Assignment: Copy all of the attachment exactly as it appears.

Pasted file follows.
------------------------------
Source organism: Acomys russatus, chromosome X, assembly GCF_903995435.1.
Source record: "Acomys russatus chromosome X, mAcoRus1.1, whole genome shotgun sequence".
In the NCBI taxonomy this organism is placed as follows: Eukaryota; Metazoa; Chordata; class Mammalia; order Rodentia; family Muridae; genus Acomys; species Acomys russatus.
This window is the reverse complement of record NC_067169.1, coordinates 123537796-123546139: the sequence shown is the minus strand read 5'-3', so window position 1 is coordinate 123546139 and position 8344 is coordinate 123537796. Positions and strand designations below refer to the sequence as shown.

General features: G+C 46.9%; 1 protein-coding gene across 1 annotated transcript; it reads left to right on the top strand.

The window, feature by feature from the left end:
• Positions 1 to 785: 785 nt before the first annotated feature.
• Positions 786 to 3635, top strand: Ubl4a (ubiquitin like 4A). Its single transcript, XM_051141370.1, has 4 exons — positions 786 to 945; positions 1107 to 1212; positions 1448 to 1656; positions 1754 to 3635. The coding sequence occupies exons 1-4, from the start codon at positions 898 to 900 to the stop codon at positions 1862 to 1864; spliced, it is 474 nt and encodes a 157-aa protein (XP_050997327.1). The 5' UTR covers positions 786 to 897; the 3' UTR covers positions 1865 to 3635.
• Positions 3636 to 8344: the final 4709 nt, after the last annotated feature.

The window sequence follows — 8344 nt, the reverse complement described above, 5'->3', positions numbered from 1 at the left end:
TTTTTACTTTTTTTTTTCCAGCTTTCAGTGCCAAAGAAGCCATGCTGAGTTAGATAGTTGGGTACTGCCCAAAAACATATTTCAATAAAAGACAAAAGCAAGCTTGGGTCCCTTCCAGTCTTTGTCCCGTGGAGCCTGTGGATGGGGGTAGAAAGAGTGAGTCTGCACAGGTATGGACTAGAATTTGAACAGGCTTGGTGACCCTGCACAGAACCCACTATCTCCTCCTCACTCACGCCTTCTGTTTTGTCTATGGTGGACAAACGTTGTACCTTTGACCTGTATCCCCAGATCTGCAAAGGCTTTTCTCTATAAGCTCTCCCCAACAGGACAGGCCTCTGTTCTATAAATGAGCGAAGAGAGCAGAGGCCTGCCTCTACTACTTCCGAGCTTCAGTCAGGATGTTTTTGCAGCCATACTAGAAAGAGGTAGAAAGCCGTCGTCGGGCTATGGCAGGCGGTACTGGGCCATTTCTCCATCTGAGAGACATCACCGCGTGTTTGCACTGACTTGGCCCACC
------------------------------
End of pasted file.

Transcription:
Source organism: Acomys russatus, chromosome X, assembly GCF_903995435.1.
Source record: "Acomys russatus chromosome X, mAcoRus1.1, whole genome shotgun sequence".
In the NCBI taxonomy this organism is placed as follows: Eukaryota; Metazoa; Chordata; class Mammalia; order Rodentia; family Muridae; genus Acomys; species Acomys russatus.
This window is the reverse complement of record NC_067169.1, coordinates 123537796-123546139: the sequence shown is the minus strand read 5'-3', so window position 1 is coordinate 123546139 and position 8344 is coordinate 123537796. Positions and strand designations below refer to the sequence as shown.

General features: G+C 46.9%; 1 protein-coding gene across 1 annotated transcript; it reads left to right on the top strand.

The window, feature by feature from the left end:
• Positions 1 to 785: 785 nt before the first annotated feature.
• Positions 786 to 3635, top strand: Ubl4a (ubiquitin like 4A). Its single transcript, XM_051141370.1, has 4 exons — positions 786 to 945; positions 1107 to 1212; positions 1448 to 1656; positions 1754 to 3635. The coding sequence occupies exons 1-4, from the start codon at positions 898 to 900 to the stop codon at positions 1862 to 1864; spliced, it is 474 nt and encodes a 157-aa protein (XP_050997327.1). The 5' UTR covers positions 786 to 897; the 3' UTR covers positions 1865 to 3635.
• Positions 3636 to 8344: the final 4709 nt, after the last annotated feature.

The window sequence follows — 8344 nt, the reverse complement described above, 5'->3', positions numbered from 1 at the left end:
TTTTTACTTTTTTTTTTCCAGCTTTCAGTGCCAAAGAAGCCATGCTGAGTTAGATAGTTGGGTACTGCCCAAAAACATATTTCAATAAAAGACAAAAGCAAGCTTGGGTCCCTTCCAGTCTTTGTCCCGTGGAGCCTGTGGATGGGGGTAGAAAGAGTGAGTCTGCACAGGTATGGACTAGAATTTGAACAGGCTTGGTGACCCTGCACAGAACCCACTATCTCCTCCTCACTCACGCCTTCTGTTTTGTCTATGGTGGACAAACGTTGTACCTTTGACCTGTATCCCCAGATCTGCAAAGGCTTTTCTCTATAAGCTCTCCCCAACAGGACAGGCCTCTGTTCTATAAATGAGCGAAGAGAGCAGAGGCCTGCCTCTACTACTTCCGAGCTTCAGTCAGGATGTTTTTGCAGCCATACTAGAAAGAGGTAGAAAGCCGTCGTCGGGCTATGGCAGGCGGTACTGGGCCATTTCTCCATCTGAGAGACATCACCGCGTGTTTGCACTGACTTGGCCCACC